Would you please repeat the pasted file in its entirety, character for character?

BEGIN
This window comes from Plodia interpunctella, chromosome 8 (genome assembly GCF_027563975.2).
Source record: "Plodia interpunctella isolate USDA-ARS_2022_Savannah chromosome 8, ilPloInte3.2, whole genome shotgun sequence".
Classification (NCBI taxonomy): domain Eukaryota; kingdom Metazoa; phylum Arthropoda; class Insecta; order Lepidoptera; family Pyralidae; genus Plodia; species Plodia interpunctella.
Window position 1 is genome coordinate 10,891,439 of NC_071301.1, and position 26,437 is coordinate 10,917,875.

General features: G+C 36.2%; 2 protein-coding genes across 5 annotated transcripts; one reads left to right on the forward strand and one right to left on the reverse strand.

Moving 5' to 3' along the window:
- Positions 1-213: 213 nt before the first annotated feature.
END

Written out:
This window comes from Plodia interpunctella, chromosome 8 (genome assembly GCF_027563975.2).
Source record: "Plodia interpunctella isolate USDA-ARS_2022_Savannah chromosome 8, ilPloInte3.2, whole genome shotgun sequence".
Classification (NCBI taxonomy): domain Eukaryota; kingdom Metazoa; phylum Arthropoda; class Insecta; order Lepidoptera; family Pyralidae; genus Plodia; species Plodia interpunctella.
Window position 1 is genome coordinate 10,891,439 of NC_071301.1, and position 26,437 is coordinate 10,917,875.

General features: G+C 36.2%; 2 protein-coding genes across 5 annotated transcripts; one reads left to right on the forward strand and one right to left on the reverse strand.

Moving 5' to 3' along the window:
- Positions 1-213: 213 nt before the first annotated feature.